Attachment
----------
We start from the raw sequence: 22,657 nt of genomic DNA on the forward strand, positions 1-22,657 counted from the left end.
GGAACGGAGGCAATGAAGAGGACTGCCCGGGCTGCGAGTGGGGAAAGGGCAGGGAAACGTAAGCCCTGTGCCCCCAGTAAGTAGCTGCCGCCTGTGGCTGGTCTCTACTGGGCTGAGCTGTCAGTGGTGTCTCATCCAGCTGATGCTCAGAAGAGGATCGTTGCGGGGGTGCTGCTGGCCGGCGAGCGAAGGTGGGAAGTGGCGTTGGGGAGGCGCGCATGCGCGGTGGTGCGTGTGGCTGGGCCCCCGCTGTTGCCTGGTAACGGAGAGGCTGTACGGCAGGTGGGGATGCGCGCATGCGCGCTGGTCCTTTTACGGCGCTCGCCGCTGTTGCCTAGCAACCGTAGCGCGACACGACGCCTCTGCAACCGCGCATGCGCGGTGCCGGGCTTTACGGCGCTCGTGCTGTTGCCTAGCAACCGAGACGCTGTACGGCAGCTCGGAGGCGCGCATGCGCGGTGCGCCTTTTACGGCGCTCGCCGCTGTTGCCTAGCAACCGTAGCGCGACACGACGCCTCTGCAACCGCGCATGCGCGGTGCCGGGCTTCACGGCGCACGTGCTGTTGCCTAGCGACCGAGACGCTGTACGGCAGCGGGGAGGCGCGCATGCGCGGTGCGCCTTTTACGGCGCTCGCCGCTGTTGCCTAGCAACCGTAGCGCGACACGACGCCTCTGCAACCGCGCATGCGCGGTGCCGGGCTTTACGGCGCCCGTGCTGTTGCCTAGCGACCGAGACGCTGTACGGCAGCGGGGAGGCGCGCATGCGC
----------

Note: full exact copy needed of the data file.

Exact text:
We start from the raw sequence: 22,657 nt of genomic DNA on the forward strand, positions 1-22,657 counted from the left end.
GGAACGGAGGCAATGAAGAGGACTGCCCGGGCTGCGAGTGGGGAAAGGGCAGGGAAACGTAAGCCCTGTGCCCCCAGTAAGTAGCTGCCGCCTGTGGCTGGTCTCTACTGGGCTGAGCTGTCAGTGGTGTCTCATCCAGCTGATGCTCAGAAGAGGATCGTTGCGGGGGTGCTGCTGGCCGGCGAGCGAAGGTGGGAAGTGGCGTTGGGGAGGCGCGCATGCGCGGTGGTGCGTGTGGCTGGGCCCCCGCTGTTGCCTGGTAACGGAGAGGCTGTACGGCAGGTGGGGATGCGCGCATGCGCGCTGGTCCTTTTACGGCGCTCGCCGCTGTTGCCTAGCAACCGTAGCGCGACACGACGCCTCTGCAACCGCGCATGCGCGGTGCCGGGCTTTACGGCGCTCGTGCTGTTGCCTAGCAACCGAGACGCTGTACGGCAGCTCGGAGGCGCGCATGCGCGGTGCGCCTTTTACGGCGCTCGCCGCTGTTGCCTAGCAACCGTAGCGCGACACGACGCCTCTGCAACCGCGCATGCGCGGTGCCGGGCTTCACGGCGCACGTGCTGTTGCCTAGCGACCGAGACGCTGTACGGCAGCGGGGAGGCGCGCATGCGCGGTGCGCCTTTTACGGCGCTCGCCGCTGTTGCCTAGCAACCGTAGCGCGACACGACGCCTCTGCAACCGCGCATGCGCGGTGCCGGGCTTTACGGCGCCCGTGCTGTTGCCTAGCGACCGAGACGCTGTACGGCAGCGGGGAGGCGCGCATGCGC